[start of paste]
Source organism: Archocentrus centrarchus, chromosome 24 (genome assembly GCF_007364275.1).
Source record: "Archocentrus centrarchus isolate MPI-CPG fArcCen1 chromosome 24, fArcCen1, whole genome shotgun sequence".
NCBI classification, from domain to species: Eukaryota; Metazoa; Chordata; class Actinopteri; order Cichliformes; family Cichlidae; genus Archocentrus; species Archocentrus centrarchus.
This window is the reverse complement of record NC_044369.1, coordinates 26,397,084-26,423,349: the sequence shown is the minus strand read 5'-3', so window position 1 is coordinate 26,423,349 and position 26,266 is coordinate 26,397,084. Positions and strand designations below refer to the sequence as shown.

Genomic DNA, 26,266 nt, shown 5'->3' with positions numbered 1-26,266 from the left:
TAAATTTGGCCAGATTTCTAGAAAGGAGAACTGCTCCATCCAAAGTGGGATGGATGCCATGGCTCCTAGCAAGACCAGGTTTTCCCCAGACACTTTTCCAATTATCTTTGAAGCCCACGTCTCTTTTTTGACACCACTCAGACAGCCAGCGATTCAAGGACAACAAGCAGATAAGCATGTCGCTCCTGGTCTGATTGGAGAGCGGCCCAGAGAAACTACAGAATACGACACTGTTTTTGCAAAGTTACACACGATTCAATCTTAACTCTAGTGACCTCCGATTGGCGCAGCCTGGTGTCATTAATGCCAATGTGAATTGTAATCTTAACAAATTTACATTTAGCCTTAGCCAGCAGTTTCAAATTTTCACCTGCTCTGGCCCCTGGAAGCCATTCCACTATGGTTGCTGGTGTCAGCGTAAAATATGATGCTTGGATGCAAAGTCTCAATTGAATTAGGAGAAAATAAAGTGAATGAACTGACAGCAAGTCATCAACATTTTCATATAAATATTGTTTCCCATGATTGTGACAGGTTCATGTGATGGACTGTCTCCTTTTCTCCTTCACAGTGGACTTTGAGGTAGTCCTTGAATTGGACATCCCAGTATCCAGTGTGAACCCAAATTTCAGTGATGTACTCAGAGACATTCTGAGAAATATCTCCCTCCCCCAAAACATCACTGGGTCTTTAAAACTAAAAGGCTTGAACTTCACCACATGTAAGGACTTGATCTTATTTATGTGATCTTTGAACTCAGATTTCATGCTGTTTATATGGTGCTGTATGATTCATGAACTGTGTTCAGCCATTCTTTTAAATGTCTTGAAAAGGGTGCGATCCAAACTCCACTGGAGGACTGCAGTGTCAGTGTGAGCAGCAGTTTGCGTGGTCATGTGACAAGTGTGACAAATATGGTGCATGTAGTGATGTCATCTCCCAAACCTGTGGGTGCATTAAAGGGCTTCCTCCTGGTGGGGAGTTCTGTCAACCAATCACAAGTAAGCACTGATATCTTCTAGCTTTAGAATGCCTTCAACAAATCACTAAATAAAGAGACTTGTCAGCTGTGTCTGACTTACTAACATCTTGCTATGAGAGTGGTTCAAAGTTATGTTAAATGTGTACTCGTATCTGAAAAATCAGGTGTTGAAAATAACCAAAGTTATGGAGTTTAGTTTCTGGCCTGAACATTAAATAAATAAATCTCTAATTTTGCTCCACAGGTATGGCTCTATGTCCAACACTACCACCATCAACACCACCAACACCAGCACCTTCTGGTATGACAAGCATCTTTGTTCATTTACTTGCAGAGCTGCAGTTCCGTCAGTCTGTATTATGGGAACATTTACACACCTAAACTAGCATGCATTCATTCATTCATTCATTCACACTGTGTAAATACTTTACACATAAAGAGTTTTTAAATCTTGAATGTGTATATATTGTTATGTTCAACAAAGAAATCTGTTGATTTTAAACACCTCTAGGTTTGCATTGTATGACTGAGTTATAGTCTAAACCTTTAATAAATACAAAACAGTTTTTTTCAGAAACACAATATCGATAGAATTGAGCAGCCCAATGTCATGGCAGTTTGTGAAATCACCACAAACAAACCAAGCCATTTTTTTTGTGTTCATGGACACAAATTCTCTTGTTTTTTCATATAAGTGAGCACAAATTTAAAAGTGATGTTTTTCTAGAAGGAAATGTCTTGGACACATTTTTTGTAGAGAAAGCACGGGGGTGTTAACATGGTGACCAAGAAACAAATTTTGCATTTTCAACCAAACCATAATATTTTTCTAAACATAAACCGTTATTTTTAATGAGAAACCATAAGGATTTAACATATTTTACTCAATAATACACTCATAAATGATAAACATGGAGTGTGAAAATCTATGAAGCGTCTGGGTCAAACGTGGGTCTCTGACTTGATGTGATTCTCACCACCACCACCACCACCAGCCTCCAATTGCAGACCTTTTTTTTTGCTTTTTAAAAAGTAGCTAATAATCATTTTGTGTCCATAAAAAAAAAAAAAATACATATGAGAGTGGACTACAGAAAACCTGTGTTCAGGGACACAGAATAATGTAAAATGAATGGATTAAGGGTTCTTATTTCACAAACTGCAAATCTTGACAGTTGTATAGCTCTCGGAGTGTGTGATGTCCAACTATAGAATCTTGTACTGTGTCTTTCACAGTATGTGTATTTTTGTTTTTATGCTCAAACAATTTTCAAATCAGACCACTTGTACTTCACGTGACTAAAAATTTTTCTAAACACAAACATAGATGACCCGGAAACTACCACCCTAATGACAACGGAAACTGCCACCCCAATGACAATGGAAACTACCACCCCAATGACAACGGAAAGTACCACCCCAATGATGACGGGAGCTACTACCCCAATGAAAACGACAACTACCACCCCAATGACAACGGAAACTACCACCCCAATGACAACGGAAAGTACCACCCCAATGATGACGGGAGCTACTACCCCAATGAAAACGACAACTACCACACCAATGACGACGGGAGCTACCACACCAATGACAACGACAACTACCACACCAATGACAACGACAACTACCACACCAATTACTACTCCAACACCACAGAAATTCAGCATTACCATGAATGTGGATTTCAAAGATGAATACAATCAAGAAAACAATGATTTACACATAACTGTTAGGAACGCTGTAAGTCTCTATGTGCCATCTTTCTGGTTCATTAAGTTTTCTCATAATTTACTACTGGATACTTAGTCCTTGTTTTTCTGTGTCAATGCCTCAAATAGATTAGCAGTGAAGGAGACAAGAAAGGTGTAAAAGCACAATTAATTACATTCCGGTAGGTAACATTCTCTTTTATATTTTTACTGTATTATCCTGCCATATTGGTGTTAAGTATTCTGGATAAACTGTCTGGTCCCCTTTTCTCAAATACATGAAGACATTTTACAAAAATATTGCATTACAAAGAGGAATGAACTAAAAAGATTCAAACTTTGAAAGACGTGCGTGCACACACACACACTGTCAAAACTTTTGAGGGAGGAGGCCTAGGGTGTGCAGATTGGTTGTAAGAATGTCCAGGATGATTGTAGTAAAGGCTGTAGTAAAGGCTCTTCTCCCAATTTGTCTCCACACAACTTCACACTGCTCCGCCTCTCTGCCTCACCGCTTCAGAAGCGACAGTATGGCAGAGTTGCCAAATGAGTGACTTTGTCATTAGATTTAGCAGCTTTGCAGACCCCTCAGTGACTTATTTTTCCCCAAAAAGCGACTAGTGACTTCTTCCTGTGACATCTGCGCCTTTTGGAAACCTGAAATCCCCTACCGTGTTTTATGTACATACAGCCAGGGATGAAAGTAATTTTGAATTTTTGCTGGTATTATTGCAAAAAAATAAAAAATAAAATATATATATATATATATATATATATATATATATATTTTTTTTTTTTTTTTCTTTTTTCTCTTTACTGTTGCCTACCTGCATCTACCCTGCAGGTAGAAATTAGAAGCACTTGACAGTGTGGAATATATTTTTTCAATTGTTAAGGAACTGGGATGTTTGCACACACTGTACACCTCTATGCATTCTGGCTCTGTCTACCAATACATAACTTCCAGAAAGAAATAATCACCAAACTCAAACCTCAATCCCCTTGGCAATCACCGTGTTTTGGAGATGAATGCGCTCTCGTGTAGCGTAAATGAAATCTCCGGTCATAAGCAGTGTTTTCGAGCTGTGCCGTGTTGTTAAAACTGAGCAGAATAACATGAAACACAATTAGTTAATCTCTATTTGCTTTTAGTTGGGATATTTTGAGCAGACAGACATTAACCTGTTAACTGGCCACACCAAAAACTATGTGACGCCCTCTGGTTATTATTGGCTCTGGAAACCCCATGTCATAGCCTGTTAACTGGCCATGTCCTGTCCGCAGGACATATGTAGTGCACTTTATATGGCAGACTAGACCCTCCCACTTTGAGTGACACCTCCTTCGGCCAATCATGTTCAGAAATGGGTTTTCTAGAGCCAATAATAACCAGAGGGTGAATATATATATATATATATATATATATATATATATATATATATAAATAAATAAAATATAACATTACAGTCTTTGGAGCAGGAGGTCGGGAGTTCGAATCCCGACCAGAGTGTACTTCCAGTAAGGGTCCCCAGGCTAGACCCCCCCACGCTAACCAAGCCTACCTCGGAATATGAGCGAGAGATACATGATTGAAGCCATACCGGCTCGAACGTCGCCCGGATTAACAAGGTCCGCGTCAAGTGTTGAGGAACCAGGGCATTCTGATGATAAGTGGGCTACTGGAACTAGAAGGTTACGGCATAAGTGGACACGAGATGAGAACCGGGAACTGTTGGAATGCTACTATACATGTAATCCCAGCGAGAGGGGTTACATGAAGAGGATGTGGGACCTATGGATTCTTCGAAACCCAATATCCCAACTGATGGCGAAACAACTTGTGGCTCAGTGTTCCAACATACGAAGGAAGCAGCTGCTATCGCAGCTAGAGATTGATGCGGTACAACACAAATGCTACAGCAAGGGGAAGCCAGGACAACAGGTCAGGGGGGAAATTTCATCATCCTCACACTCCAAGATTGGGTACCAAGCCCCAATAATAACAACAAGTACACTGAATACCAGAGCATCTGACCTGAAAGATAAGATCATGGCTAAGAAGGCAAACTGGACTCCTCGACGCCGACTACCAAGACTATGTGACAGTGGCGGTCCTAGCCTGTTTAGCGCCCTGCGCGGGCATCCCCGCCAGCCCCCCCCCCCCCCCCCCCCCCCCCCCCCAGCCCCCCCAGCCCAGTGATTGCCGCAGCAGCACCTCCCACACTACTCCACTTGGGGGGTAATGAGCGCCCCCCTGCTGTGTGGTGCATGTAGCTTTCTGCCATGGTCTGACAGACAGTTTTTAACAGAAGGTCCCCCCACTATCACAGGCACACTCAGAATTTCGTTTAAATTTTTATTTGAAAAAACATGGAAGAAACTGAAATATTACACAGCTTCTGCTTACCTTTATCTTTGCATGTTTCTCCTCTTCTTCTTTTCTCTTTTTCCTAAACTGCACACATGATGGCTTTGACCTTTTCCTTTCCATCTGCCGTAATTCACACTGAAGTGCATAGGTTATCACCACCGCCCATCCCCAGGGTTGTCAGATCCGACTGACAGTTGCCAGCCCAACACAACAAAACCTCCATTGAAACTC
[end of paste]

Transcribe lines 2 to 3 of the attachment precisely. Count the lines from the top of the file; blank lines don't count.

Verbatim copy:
Source record: "Archocentrus centrarchus isolate MPI-CPG fArcCen1 chromosome 24, fArcCen1, whole genome shotgun sequence".
NCBI classification, from domain to species: Eukaryota; Metazoa; Chordata; class Actinopteri; order Cichliformes; family Cichlidae; genus Archocentrus; species Archocentrus centrarchus.